When most organizations, developers or property owners set out to construct a commercial office, manufacturing facility or retail building, they think of the interior space first. Several questions inevitably come to mind: How will my products be featured? What’s the best way to position staff inside my office to maximize productivity? What’s the most efficient use of space to ensure peak production efficiency?
In some rare cases—as in industries where the consideration is mandated through legislation, or to mitigate legal or insurance risk—security makes that roster of important considerations. The unfortunate reality is that it usually falls to the bottom of that priority list, if it makes the cut at all. That’s a major oversight that can wind up contributing to unnecessary risk of theft, vandalism, damage—including from weather conditions and, in worst-case scenarios, natural disasters—and a host of other issues that can negatively impact an organization’s bottom line. The good news: none of this needs to happen.
Instead, organizations can build security into their commercial property designs from the earliest stages. That requires both the wherewithal to insist that architects and designers take security into consideration, as well as to continue placing a priority on security once the building is ready for occupancy. How?
We’ve identified several key considerations to help mitigate future security risks when designing your very own purpose-built commercial facility:
Technology—Newly built properties should incorporate the latest tech such as high-definition cameras, enhanced biometrics, card access systems, cutting-edge security software and other advanced technologies. Working it into the design process early on can help eliminate future costs for installation, wiring and other security-related retrofits down the road.
Windows and doors—Sounds obvious, right? You would think so, but there are many instances where organizations cut back on expenditures for key features such as tamper-proof windows and doors because their construction costs run over budget at the midway point of the project. Opting for cheaper, but less-secure doors or windows, makes sense at the time. Less so after a break-in that puts sensitive electronics, important information or individuals’ lives at risk. Be sure to invest in heavy, fire-resistant steel doors and shatter-resistant windows and alarm all of them to keep your property safe.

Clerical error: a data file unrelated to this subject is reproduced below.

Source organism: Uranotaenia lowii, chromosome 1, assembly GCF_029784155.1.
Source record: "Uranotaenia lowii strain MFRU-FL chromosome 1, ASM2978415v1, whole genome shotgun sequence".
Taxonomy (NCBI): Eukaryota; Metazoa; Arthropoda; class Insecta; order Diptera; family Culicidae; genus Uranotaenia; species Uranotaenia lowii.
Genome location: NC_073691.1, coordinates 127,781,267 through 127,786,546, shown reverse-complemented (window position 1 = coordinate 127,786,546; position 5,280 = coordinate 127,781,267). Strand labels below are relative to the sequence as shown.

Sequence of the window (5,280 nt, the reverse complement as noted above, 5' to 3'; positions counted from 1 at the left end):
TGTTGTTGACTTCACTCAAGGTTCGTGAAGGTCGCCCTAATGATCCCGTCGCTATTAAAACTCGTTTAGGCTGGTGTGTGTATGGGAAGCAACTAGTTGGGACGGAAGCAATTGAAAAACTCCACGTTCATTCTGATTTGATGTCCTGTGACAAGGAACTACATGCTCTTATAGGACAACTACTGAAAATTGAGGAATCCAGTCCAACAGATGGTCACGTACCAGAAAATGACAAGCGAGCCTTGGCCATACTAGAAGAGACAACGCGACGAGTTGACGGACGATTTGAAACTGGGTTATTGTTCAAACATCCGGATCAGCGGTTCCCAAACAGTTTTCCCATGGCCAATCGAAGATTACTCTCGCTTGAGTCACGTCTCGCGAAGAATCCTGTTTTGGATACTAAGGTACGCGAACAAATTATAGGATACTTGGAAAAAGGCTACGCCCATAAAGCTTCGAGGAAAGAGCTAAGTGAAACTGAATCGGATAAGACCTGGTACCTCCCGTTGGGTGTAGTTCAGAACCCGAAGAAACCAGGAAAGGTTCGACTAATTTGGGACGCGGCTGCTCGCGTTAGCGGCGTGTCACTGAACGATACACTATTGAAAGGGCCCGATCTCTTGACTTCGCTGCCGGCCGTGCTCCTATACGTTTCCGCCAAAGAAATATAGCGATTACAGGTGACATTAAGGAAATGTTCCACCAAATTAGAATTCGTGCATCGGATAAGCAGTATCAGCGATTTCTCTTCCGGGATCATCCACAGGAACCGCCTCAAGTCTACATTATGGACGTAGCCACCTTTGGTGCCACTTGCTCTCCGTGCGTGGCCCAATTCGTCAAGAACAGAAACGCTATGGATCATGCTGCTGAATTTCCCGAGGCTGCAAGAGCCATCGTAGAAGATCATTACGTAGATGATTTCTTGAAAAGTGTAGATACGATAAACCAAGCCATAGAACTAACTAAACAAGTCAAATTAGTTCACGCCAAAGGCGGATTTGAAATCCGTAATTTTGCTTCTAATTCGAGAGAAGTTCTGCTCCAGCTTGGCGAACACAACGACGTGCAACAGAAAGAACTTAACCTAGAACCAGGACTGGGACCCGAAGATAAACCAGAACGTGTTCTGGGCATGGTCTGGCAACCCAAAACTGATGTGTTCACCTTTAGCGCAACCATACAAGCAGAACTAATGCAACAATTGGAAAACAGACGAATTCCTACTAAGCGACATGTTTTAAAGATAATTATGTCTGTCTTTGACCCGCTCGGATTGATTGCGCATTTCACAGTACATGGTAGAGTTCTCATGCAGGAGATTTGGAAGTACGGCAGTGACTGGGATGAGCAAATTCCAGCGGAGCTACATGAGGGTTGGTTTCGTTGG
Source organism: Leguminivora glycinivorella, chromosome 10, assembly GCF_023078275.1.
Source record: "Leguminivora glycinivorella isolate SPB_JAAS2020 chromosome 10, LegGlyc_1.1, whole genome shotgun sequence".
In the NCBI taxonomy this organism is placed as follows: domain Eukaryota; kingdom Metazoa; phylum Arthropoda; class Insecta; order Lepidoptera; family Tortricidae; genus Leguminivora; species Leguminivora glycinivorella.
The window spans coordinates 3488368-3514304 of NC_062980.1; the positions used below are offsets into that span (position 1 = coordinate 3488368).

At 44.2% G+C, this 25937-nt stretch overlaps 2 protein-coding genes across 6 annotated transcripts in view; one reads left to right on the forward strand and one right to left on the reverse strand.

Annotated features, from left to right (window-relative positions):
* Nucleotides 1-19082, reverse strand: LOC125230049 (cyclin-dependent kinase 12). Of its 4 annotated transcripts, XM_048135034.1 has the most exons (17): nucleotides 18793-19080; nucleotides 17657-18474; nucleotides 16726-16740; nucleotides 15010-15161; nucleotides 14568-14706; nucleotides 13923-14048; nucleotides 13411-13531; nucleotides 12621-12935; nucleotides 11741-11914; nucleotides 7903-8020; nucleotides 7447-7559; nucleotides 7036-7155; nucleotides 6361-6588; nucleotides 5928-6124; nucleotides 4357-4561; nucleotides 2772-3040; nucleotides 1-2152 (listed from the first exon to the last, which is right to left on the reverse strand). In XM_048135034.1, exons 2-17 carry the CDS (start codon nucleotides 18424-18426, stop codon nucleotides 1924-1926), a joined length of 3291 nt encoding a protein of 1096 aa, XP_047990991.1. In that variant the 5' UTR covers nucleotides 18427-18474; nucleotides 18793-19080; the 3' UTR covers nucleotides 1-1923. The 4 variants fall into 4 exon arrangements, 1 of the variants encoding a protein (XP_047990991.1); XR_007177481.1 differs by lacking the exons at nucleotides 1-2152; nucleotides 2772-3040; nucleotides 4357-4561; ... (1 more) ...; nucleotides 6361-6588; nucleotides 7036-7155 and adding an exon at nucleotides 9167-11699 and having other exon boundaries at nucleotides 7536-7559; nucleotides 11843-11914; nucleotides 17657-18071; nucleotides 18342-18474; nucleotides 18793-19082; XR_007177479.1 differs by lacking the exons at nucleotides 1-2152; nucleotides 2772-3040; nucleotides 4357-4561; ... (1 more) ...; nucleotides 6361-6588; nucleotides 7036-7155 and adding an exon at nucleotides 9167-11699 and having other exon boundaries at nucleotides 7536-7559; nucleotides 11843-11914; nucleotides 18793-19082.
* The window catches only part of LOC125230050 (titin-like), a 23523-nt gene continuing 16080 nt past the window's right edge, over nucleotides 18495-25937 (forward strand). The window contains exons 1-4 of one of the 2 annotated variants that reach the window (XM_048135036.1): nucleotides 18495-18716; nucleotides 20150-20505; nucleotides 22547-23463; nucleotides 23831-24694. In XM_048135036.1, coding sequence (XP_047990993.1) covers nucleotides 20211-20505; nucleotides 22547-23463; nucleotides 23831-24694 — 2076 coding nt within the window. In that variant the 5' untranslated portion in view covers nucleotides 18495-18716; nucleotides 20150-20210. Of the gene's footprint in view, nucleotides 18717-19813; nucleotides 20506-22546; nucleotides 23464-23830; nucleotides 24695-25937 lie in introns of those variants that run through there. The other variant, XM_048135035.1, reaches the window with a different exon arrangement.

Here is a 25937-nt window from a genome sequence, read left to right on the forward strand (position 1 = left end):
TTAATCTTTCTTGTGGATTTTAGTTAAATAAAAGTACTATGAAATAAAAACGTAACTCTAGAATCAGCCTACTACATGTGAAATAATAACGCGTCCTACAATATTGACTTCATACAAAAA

Building access—Whenever possible, it makes sense to filter all of a commercial property’s visitors through a single access point, typically a lobby with card access systems, high-definition cameras and a security presence. Pay a visit to most downtown office towers and you can see this system at work. At other properties such as manufacturing facilities, there might be multiple access points such as loading docks. Make sure that your building designs include the installation of card access systems and cameras to guard those entryways, as well.
The outside—Again, it’s easy to focus on the interior of a building in the design phase. But property owners should also think about important elements such as perimeter fencing, those aforementioned outdoor cameras to monitor key areas such as doorways and loading docks, as well as lighting for doorways, pathways and parking lots. Entryways should be designed to be visible from a distance, not tucked behind walls that make it easy for would-be intruders to hide, or surreptitiously follow individuals onto the premises. Landscaping should be attractive, but neatly trimmed to avoid foliage growing over cameras or obstructing sightlines (this happens more than you might think). Having a few trees around a property is acceptable, but opt for shorter shrubs or flowerbeds that deliver curb appeal, yet eliminate the opportunity for individuals to hide in plain sight. In addition, consider drainage when building any property. As recent incidents of flooding around the Greater Toronto Area remind us, torrential downpours can cause structural damage, impede operations and even put lives at risk. Ensure your building isn’t situated in a flood-prone area and be sure the site includes ample drainage to help eliminate water-related risk.
Consult with experts—This list of considerations is by no means exhaustive. There are probably 100 security-related points (or more) to consider when putting together designs for your new commercial building. That’s why it makes sense to consult with a security firm—with expertise in proactive security planning and design—from the start of the process.
It’s just another important way to help eliminate security-related headaches (and preventable costs) in the future.
Winston Stewart, President and CEO